This security assistance is all coming from US President Joe Biden’s latest presidential drawdown authority package, the official added, saying that 155 artillery rounds “continue to flow into Ukraine even over the last 24 hours."

In the last 24 hours, “there have been almost 20 deliveries via airlift from seven different nations,” of security assistance, the official said.

CNN's Ellie Kaufman contributed reporting to this post.

9:36 p.m. ET, April 29, 2022

Railway bridge blown up near Sloviansk as Russian forces advance towards the city

From CNN's Paul P. Murphy, Tim Lister and Ellie Kaufman 

This photograph taken on April 29, 2022 shows a railway bridge, over the Siverskyi Donets river, destroyed by a missile strike according to Ukrainian soldiers, in Raygorodok, eastern Ukraine.
This photograph taken on April 29, 2022 shows a railway bridge, over the Siverskyi Donets river, destroyed by a missile strike according to Ukrainian soldiers, in Raygorodok, eastern Ukraine. (Yasuyoshi Chiba/AFP/Getty Images)

A railway bridge across the Siverskyi Donets river was blown up on Friday, new video shows. CNN has geolocated and verified the authenticity of the video. 

The bridge was located along a highway between the Ukrainian cities of Sloviansk and Lyman. A satellite image from the European Space Agency's Sentinel-2 satellite shows the bridge intact on Thursday. 

Russian air strikes have pummeled infrastructure in Lyman, specifically targeting a railway hub that serves as a vital supply line for Ukrainian troops. On Friday, a senior US defense official told CNN that Russian forces are making “some incremental, uneven, slow advances" towards Sloviansk. 

1:34 p.m. ET, April 30, 2022

Ukrainian commander inside Mariupol plant calls for safe passage of civilians as relentless attacks continue

From CNN's Scott McLean, Roman Tymotsko and Tim Lister in Lviv 

A commander inside the Azovstal steel complex in the besieged city of Mariupol told CNN of the relentless bombardment of the plant, where hundreds of Ukrainian soldiers and civilians have been trapped for weeks. 

Sviatoslav Palamar of the Azov Regiment told CNN that there was intensive shelling of the Azovstal plant last night from both ships and aircraft.  

"At the same time they shell us from the ground," he said. There had also been attempts to storm the area controlled by Ukrainian troops, he said, but they had been deflected. 

"On one side, the (Russians) had declared the silence and non-fighting mode, but on the parallel (at the same time) with infantry and equipment they try to storm the territory of the factory," he told CNN.

Last week, Russian President Vladimir Putin told his defense minister in Moscow that the plant should be sealed off but not stormed and said that those who choose to surrender should be treated in accordance with international conventions.  

Palamar told CNN that there were a lot of wounded fighters and more than 500 soldiers who needed guarantees that their lives would be saved. 

"We also have civilians that will be killed if they storm the factory," he said. 

Palamar said that on Thursday morning, a shelter for the wounded at the plant was shelled.

“It’s very hard to provide medical help to our guys, because our surgical room was destroyed where the remaining medicine and surgical equipment was stored," he told CNN.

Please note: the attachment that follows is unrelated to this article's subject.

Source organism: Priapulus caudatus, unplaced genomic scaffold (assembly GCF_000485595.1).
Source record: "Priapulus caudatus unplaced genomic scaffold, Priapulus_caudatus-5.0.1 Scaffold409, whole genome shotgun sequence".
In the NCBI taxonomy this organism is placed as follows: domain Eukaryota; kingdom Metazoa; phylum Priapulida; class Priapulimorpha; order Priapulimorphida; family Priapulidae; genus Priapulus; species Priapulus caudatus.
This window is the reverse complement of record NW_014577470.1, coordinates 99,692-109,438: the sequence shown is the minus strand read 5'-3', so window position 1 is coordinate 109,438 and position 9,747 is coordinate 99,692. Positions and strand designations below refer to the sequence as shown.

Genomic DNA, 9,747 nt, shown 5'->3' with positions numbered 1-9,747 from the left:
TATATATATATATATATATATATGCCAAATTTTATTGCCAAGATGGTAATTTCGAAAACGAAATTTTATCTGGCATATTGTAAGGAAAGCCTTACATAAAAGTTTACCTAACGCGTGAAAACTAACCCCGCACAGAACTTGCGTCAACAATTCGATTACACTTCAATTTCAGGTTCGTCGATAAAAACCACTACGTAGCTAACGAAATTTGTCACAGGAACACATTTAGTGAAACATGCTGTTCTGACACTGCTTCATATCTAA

Asked if the Ukrainian troops left inside Azovstal were ready to surrender, Palamar said: "We do not think about any scenarios of giving up. We only see it possible through a guarantee of third party politicians, leaders, possibly the United States, the United Kingdom, Israel or Turkey, a guarantee that would allow every soldier to leave in safety." 

"We are ready to leave this territory because it is very hard and complicated to hold here with our personal weapons. We're ready for extraction, possibly extraction to the territory of a third country but with our weapons in our hands," he continued.

On the situation inside the plant: Palamar told CNN that there was not much food and water left for the plant's defenders. He said they had a limited amount of ammunition. "We don't have the possibility to destroy the aircraft and vessels that are shelling us," he said.

Even so, he insisted: "We do not consider giving up or the conditions of giving up. We only consider guarantees of leaving the territory of the plant. If there is no other choice left but giving up, we won't give up." 

Palamar stressed that the soldiers in the plant wanted civilians who were sheltering there to be evacuated. 

"We asked for evacuation of the civilians. We're talking to the whole world since March that international politicians or organization guarantee the safe extraction of civilians to Ukrainian territory. So if being asked whether we are ready for civilians to leave from here, we are not only ready but we ask that the civilians are saved first of all," he told CNN.

Speaking about the Ukrainian government's plan to evacuate civilians stranded in the plant, which was due to go into effect Friday, Palamar said he was aware of such a convoy that would come to Mariupol but could not speak further about it for security reasons. 

"We count on the Red Cross and the organizations that are heading here to take our heavily wounded first of all, because they need to be treated, they need to get help," he said.

Palamar said that the soldiers and civilians were in separate parts of the Azovstal plant. They were in cellars and bunkers but some had been wounded. 

"There are cellars and bunkers that we cannot reach because they are under rubble. We do not know whether the people there are alive or not. There are children aged four months to 16 years. But there are people trapped in places that you can't get to," he told CNN.